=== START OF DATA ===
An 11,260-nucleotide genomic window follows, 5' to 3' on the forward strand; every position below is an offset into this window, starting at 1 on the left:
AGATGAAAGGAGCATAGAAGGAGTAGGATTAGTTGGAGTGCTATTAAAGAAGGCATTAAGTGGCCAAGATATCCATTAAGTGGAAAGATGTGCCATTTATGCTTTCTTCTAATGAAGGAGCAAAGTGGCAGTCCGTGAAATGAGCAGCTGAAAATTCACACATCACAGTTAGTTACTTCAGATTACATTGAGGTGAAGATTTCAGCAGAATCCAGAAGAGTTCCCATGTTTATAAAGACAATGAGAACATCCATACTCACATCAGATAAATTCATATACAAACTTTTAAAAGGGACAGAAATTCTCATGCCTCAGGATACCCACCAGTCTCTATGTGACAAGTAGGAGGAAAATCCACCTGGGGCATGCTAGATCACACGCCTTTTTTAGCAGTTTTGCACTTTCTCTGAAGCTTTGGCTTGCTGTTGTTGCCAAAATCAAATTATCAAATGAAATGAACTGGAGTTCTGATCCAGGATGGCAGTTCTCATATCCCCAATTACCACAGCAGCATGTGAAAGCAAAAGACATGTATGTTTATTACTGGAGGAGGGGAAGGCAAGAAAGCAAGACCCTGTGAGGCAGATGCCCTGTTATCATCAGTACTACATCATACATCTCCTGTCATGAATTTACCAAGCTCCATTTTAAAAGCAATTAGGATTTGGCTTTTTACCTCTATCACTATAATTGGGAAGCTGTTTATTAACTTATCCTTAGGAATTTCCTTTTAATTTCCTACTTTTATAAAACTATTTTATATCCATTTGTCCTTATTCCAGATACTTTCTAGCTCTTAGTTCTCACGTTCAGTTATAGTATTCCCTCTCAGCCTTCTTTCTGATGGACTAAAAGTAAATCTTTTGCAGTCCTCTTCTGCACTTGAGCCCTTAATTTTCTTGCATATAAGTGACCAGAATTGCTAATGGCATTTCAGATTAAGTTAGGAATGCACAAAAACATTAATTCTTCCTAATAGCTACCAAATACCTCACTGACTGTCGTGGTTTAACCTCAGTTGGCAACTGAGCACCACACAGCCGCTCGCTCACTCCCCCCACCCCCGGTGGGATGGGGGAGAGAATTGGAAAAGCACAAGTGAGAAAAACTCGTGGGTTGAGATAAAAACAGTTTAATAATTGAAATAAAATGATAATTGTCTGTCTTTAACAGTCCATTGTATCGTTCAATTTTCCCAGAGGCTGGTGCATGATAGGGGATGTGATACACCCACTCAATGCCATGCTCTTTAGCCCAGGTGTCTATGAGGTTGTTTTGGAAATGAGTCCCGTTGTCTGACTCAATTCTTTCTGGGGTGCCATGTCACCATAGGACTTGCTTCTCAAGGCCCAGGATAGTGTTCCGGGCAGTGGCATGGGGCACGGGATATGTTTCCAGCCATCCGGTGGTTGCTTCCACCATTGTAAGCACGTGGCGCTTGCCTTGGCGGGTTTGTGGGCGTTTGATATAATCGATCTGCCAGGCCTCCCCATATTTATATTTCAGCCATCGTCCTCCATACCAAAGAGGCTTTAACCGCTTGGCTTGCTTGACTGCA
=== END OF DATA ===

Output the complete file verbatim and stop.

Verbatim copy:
An 11,260-nucleotide genomic window follows, 5' to 3' on the forward strand; every position below is an offset into this window, starting at 1 on the left:
AGATGAAAGGAGCATAGAAGGAGTAGGATTAGTTGGAGTGCTATTAAAGAAGGCATTAAGTGGCCAAGATATCCATTAAGTGGAAAGATGTGCCATTTATGCTTTCTTCTAATGAAGGAGCAAAGTGGCAGTCCGTGAAATGAGCAGCTGAAAATTCACACATCACAGTTAGTTACTTCAGATTACATTGAGGTGAAGATTTCAGCAGAATCCAGAAGAGTTCCCATGTTTATAAAGACAATGAGAACATCCATACTCACATCAGATAAATTCATATACAAACTTTTAAAAGGGACAGAAATTCTCATGCCTCAGGATACCCACCAGTCTCTATGTGACAAGTAGGAGGAAAATCCACCTGGGGCATGCTAGATCACACGCCTTTTTTAGCAGTTTTGCACTTTCTCTGAAGCTTTGGCTTGCTGTTGTTGCCAAAATCAAATTATCAAATGAAATGAACTGGAGTTCTGATCCAGGATGGCAGTTCTCATATCCCCAATTACCACAGCAGCATGTGAAAGCAAAAGACATGTATGTTTATTACTGGAGGAGGGGAAGGCAAGAAAGCAAGACCCTGTGAGGCAGATGCCCTGTTATCATCAGTACTACATCATACATCTCCTGTCATGAATTTACCAAGCTCCATTTTAAAAGCAATTAGGATTTGGCTTTTTACCTCTATCACTATAATTGGGAAGCTGTTTATTAACTTATCCTTAGGAATTTCCTTTTAATTTCCTACTTTTATAAAACTATTTTATATCCATTTGTCCTTATTCCAGATACTTTCTAGCTCTTAGTTCTCACGTTCAGTTATAGTATTCCCTCTCAGCCTTCTTTCTGATGGACTAAAAGTAAATCTTTTGCAGTCCTCTTCTGCACTTGAGCCCTTAATTTTCTTGCATATAAGTGACCAGAATTGCTAATGGCATTTCAGATTAAGTTAGGAATGCACAAAAACATTAATTCTTCCTAATAGCTACCAAATACCTCACTGACTGTCGTGGTTTAACCTCAGTTGGCAACTGAGCACCACACAGCCGCTCGCTCACTCCCCCCACCCCCGGTGGGATGGGGGAGAGAATTGGAAAAGCACAAGTGAGAAAAACTCGTGGGTTGAGATAAAAACAGTTTAATAATTGAAATAAAATGATAATTGTCTGTCTTTAACAGTCCATTGTATCGTTCAATTTTCCCAGAGGCTGGTGCATGATAGGGGATGTGATACACCCACTCAATGCCATGCTCTTTAGCCCAGGTGTCTATGAGGTTGTTTTGGAAATGAGTCCCGTTGTCTGACTCAATTCTTTCTGGGGTGCCATGTCACCATAGGACTTGCTTCTCAAGGCCCAGGATAGTGTTCCGGGCAGTGGCATGGGGCACGGGATATGTTTCCAGCCATCCGGTGGTTGCTTCCACCATTGTAAGCACGTGGCGCTTGCCTTGGCGGGTTTGTGGGCGTTTGATATAATCGATCTGCCAGGCCTCCCCATATTTATATTTCAGCCATCGTCCTCCATACCAAAGAGGCTTTAACCGCTTGGCTTGCTTGACTGCA